Due to the uncertainty surrounding Pennsylvania’s fiscal situation created by the response to the COVID-19 pandemic, Gov. Tom Wolf and the General Assembly proposed a 5-month, “provisional” budget in May 2020. At the time, Americans for Prosperity-Pennsylvania outlined numerous targets for spending reductions, as raising taxes, especially during the economic crisis created by the state’s response to the pandemic, would only serve to further depress economic activity. Nevertheless, an agreement was reached to fund state operations through Nov. 30, which—not so coincidentally—is the final day of the 2019-20 legislative session.
The portion of the 2-year Pennsylvania legislative session that remains after Election Day in the second year of the session is referred to as the “sine die” session, or “without day” in Latin, indicating that the session will adjourn for the final time as the session is complete. It’s also referred to as the “lame duck” session because officeholders who will not return for the next legislative session, due to retirement or being defeated for re-election, are still eligible to vote on legislation.
In recent years, there has been an effort to avoid doing any substantive legislative business in the sine die session, due in part to the stigma associated with the lack of accountability to voters it encourages. For example, in 2006—the year of the last sine die session before Senate Republican leaders banned it in 2008 and 2010 (House leadership followed suit in 2012 after Republicans regained the majority)—189 laws were passed. More than a quarter of those (48) were passed by one or both chambers or signed by then-Gov. Ed Rendell during the sine die session. The numbers were even worse in 2002 and 2004 under former Republican Gov. Mark Schweiker and Gov. Rendell, respectively, as 43 percent (103 of 237) of laws passed in 2002 and 59 percent (140 of 239) of those passed in 2004 were finalized during those sine die sessions.
Now consider this: While Pennsylvania’s Constitution mandates that annual budgets be completed by June 30, the Commonwealth’s elected officials have a lengthy history of disregarding that deadline. A common thread running through many of these overdue budgets is the issue that is likely to dominate the resumption of this year’s budget process: Whether or not to raise taxes. A brief travel back in time is in order.
- In 1969, Gov. Raymond Shafer and the General Assembly engaged in a 247-day standoff over Shafer’s attempt to institute the first state income tax.
- In 1977, Gov. Milton Shapp’s proposal for a 1 percentage point increase in the sales tax, an increase in wage taxes, an increase in the personal income tax, or some combination of revenue-raising measures resulted in a budget battle that was not settled until four days before Christmas and, according to the Pittsburgh Post-Gazette, featured “6,700 state employees going weeks without paychecks, labor unions organizing daily walkouts, and a melee on the House floor when a few representatives came to blows with each other and protesting welfare recipients. The University of Pittsburgh’s then-Chancellor, Wesley Posvar, even threatened to close the university during the fall semester.”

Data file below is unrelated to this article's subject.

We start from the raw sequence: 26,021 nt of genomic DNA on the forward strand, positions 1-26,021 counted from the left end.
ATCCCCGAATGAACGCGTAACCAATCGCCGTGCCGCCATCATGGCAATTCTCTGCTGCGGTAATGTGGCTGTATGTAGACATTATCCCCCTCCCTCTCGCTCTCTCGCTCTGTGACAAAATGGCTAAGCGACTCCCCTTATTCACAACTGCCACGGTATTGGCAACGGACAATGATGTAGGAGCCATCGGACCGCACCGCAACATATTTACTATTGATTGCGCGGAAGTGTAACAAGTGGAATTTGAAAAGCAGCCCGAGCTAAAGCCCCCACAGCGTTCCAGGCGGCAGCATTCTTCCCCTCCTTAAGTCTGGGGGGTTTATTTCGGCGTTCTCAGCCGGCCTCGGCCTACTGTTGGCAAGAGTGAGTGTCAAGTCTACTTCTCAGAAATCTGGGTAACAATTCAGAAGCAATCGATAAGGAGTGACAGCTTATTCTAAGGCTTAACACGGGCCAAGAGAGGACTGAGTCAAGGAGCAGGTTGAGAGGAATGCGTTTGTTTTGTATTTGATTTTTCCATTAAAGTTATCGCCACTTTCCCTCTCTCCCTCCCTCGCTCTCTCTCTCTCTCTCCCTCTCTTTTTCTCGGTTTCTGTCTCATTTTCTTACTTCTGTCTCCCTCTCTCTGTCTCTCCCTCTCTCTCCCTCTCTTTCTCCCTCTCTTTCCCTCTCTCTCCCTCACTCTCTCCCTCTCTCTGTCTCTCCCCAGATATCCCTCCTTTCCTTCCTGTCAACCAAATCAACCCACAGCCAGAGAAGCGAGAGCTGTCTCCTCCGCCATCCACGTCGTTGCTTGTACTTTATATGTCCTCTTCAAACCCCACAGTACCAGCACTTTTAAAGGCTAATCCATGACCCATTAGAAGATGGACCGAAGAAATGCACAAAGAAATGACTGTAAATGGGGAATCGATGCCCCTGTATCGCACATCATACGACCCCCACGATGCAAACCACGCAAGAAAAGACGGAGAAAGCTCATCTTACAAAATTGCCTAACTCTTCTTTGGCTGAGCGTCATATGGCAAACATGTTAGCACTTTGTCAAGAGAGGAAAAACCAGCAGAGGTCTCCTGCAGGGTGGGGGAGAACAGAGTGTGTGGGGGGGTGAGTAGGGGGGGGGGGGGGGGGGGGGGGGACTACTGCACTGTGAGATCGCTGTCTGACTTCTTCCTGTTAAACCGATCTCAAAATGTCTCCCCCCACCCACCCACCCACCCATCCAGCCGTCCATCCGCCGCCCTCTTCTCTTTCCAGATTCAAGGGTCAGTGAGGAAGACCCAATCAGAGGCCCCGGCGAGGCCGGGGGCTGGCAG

- In 1991, Gov. Robert P. Casey, Sr. and the General Assembly didn’t come to a budget agreement until early August. The deal ultimately contained $2.85 billion in new taxes, including a 50 percent increase in the personal income tax and an increase in the corporate net income tax to 9.99 percent—both severe blows to Pennsylvania’s economic competitiveness.
- Gov. Rendell’s tenure was marked by numerous extended budget battles, including in 2003, which saw negotiations continue into December and resulted in a 10 percent hike in the personal income tax, as well as 2007 (which saw a one-day furlough of 24,000 state workers) and 2009 (which lasted 101 days).
- Finally, Gov. Tom Wolf’s first budget (in 2015) was met with fierce opposition due to his insistence on imposing a severance tax on the natural gas industry, as well as increases in the state personal income and sales taxes. The budget was not completed until March 2016.
All of the above examples, however, are from budget years beginning in the first year of a two-year legislative session. The situation we currently face in Pennsylvania—the combination of an unfinished budget and a sine die session—lends even more uncertainty to the process. The 1982 budget was late, but it was resolved in July—far in advance of the sine die session. Over the coming weeks you’ll inevitably hear about recreational marijuana legalization and gambling expansion to generate new revenue or taking on debt or unified calls for additional federal stimulus or a change in CARES Act terms to utilize the aid yet unspent for the budget which without congressional action, can’t be done. What we’re calling on lawmakers to do is pass a budget that reflects the reality of our situation. Let’s eliminate the favoritism as evidenced by our corporate welfare spending, let’s oppose any new or expanded taxes and let’s get PA’s economy fully reopened to foster immediate and real economic growth. If past is indeed prologue, with regard to both sine die and the Commonwealth’s budget, Pennsylvania taxpayers will need to remain vigilant—because the potential for November mischief is high. I’m Ashley Klingensmith, State Director with Americans for Prosperity. You can find us on Facebook by searching @PAAFP and on Twitter by searching @AFPPennsylvania.